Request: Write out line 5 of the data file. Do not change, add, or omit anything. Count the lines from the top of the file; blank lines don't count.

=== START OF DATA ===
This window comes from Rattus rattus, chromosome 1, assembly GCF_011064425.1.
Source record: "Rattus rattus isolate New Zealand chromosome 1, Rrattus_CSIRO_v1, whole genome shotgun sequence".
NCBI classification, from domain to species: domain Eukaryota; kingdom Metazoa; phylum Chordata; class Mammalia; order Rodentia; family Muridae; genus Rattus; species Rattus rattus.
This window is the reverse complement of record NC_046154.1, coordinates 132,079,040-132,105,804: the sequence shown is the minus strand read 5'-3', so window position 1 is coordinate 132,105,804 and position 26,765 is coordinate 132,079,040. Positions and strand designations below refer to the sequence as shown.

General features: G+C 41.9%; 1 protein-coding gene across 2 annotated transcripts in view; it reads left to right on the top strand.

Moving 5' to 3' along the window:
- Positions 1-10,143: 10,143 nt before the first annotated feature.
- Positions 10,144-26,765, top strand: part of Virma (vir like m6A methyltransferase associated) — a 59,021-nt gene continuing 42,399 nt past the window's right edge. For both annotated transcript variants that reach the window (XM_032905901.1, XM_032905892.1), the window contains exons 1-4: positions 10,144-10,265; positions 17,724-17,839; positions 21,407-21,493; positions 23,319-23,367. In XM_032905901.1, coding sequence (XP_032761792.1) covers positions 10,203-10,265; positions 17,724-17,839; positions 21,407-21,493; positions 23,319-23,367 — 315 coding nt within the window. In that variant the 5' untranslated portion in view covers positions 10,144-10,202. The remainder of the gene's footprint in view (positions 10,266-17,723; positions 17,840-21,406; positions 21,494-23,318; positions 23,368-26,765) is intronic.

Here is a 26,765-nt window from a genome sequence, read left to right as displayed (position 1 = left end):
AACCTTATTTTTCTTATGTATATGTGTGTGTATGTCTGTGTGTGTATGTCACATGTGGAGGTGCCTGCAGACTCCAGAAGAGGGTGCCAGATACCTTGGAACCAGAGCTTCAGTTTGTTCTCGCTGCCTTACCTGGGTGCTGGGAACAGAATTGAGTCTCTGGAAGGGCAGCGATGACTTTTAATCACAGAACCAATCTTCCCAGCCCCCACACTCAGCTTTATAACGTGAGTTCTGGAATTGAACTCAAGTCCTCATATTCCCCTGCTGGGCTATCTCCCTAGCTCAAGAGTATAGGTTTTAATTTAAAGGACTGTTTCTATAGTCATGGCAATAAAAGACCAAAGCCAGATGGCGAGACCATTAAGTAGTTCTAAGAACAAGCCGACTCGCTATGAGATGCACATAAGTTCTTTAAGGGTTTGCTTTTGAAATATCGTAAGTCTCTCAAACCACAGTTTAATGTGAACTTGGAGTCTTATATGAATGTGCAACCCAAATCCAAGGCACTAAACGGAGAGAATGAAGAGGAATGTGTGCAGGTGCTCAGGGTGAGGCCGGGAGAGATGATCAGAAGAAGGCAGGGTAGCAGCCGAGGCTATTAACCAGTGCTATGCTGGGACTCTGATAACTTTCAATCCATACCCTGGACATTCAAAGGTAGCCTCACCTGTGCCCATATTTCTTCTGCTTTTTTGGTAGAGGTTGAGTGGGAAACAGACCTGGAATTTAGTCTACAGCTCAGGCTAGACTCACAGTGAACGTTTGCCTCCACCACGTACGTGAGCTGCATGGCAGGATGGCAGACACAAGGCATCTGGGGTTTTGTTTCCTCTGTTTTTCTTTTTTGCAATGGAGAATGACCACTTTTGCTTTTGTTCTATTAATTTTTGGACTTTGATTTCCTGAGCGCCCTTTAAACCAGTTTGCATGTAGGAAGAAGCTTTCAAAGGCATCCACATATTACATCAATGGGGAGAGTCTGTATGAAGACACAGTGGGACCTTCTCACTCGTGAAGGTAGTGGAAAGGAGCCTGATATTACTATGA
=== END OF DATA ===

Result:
General features: G+C 41.9%; 1 protein-coding gene across 2 annotated transcripts in view; it reads left to right on the top strand.